Quantitative genetics leftovers Examples of heritabilities Humans h 2 height 0.65 serum immunoglobin level 0.45 Cows adult body weight 0.65 butterfat 0.40 milk yield 0.35 Pigs weight gain per day 0.70 litter size 0.05
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serum immunoglobin level 0.45
adult body weight 0.65
milk yield 0.35
weight gain per day 0.70
litter size 0.05
Are all traits adaptations? Other possible hypotheses to explain current traits?
How can we test hypotheses about selection that might have taken place in the past?
Most primates advertise ovulation: why don’t human females know? (Female pygmy chimp with genital swelling)
Laryngeal nerve anatomy
1. down the neck
4. to larynx
2. behind the aorta
3. up neck
Is it adaptive?
For fish, no problem
But the basic anatomy has been modified since then.
The basilica of St. Mark’s was designed to have many spandrel’s to decorate . . .
Adaptive? How and why?
Is the regression significant?
Species Size Mass
A 5 8
B 5 8
C 5 8
D 20 16
E 20 16
F 20 16
Some flowers are female
Some flowers are hermaphrodites
Female flowers produce 1.5 x as many seeds as hermaphrodites
Which would natural selection favour?
Symptoms: fused fingers, facial abnormalities, cranial sutures close early
Cause: mutation to fibroblast growth factor receptor 2 (FGFR2). Mutation in male germ line: increases with age
Cause: mutation at one nucleotide: TCG –> TGG.
Puzzle: This mutation is common; other mutations are not (eg TCG –> TAG).
Hypothesis: TCG – TGG is favoured by selection.
Two species of sunflowers in the southwest
17 pairs of chromosomes, but genome size – 11 or 7 pg
Helianthus anomalus (dunes) and
H. annuus (plains)
Baack et al 2005
Baack et al 2005. Hybridization and genome size evolution: timing and magnitude of nuclear DNA content increases in Helianthus homoploid hybrid species. New Phytologist 167:623-630.
Crow, J. 2006. Age and sex effects on human mutation rates: an old problem with new complexities. J. Radiation Research 47:B75-B82.
Diamond, J. 1992, The third chimpanzee. Harper-Collins.
Goriely, A et al. 2005. Gain-of-function amino acid substitutions drive positive selection of FGFR2 mutations in human spermatogonia. PNAS 102:6051-6056.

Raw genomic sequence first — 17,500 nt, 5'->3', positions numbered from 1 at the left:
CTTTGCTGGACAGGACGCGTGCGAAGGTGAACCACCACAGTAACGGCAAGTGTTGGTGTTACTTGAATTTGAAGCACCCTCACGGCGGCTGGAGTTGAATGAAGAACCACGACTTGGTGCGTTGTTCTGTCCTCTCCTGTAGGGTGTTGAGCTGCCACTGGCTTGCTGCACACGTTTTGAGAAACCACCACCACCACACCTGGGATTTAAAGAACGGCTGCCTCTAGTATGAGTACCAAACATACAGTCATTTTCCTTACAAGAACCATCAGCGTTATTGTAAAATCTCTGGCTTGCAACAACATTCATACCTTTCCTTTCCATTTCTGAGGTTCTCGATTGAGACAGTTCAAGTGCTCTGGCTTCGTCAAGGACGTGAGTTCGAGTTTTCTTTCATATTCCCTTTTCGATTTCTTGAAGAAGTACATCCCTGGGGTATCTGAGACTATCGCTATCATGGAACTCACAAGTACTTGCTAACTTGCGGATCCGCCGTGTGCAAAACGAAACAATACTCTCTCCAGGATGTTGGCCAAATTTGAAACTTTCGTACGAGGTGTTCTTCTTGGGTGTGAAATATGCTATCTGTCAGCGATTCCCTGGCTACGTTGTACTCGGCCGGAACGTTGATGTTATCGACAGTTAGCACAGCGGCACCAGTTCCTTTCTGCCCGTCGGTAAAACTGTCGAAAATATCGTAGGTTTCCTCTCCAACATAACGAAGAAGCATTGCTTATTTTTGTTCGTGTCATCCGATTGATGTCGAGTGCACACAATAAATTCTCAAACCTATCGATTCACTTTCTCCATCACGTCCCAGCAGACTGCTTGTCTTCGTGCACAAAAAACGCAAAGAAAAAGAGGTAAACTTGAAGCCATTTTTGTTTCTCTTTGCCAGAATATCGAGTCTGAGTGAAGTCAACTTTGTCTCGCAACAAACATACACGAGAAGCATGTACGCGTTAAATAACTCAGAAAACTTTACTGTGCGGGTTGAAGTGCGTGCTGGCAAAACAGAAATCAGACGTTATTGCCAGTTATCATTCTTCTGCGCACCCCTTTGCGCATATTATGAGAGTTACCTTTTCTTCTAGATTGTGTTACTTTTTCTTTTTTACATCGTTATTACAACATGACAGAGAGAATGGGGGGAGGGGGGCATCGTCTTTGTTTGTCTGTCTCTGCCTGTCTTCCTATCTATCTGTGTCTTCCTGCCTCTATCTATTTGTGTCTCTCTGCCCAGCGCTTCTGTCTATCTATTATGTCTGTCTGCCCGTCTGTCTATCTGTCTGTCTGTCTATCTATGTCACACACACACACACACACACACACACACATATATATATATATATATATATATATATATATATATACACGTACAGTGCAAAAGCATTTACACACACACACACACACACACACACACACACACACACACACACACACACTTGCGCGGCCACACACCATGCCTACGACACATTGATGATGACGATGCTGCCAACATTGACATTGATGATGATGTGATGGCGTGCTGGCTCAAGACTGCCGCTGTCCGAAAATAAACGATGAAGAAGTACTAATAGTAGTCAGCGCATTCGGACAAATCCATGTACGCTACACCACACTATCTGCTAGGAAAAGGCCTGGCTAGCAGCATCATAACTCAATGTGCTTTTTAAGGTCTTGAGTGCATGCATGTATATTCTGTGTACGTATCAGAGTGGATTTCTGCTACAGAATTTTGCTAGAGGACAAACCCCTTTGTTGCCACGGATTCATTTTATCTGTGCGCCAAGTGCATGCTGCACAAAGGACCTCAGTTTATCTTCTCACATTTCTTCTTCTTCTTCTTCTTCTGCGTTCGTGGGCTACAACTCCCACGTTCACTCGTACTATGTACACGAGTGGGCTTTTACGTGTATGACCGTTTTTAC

Pitnick et al., 2006. Mating system and brain size in bats. Proceedings of the Royal Society: Biology.
1. Imagine that you are examining shrubs that grow on two isolated islands, A and B. The shrubs appear to be very similar, and you perform test pollinations to confirm that they can mate with one another. DNA markers suggest that they are very closely related to each other. On island A, the shrub grows at higher elevations that are cooler and moister. On island B, the shrub grows at lower elevations which are hotter and dryer. Island B has lizards, while island A does not. You discover that the leaves of B shrubs contain many more toxic compounds than island A shrubs, and suspect that this is due to the herbivorous lizards. What alternate hypotheses should you consider, and what experiments could you perform to test your hypotheses?
2. Many plant species contain toxic compounds, and many of these compounds have been demonstrated to deter insect attacks or prevent attacking insects from growing. Why aren't plants more poisonous so that they are able to prevent all herbivory? Consider three hypotheses, and describe ways that you might put these to the test.
3. Like bats, primate species differ in the relative size of testes (compared to the total body mass). Describe how you would test an adaptive hypothesis. (Remember, not all tests are experimental!)
4. The persistence of female plants in Silene is puzzling, since they have 75% of the fitness of hermaphrodite plants. Although they produce 1.5x as many seeds, they do not pass their genes on via pollen, which should be half of the reproductive success of hermaphroditic plants. Explain why female plants would be favored from the point of view of mitochondria. What would happen to a mutation to a nuclear gene that counteracted the ability of mitochondria to eliminate pollen production?
5. On many Pacific islands, bird species are going extinct because human travel has introduced new predators to the islands. Brown tree snakes were introduced to Guam in 1952. Birds previously had no snake predators on the island: a dozen species have gone extinct since the snake's introduction. Why didn't the birds evolve to defend themselves against the snake? Was there no heritable variation in response to snakes, or simply insufficient time for selection to act on this variation? Describe how you might study this question using bird species from Pacific islands where the brown tree snake has not yet eliminated the birds.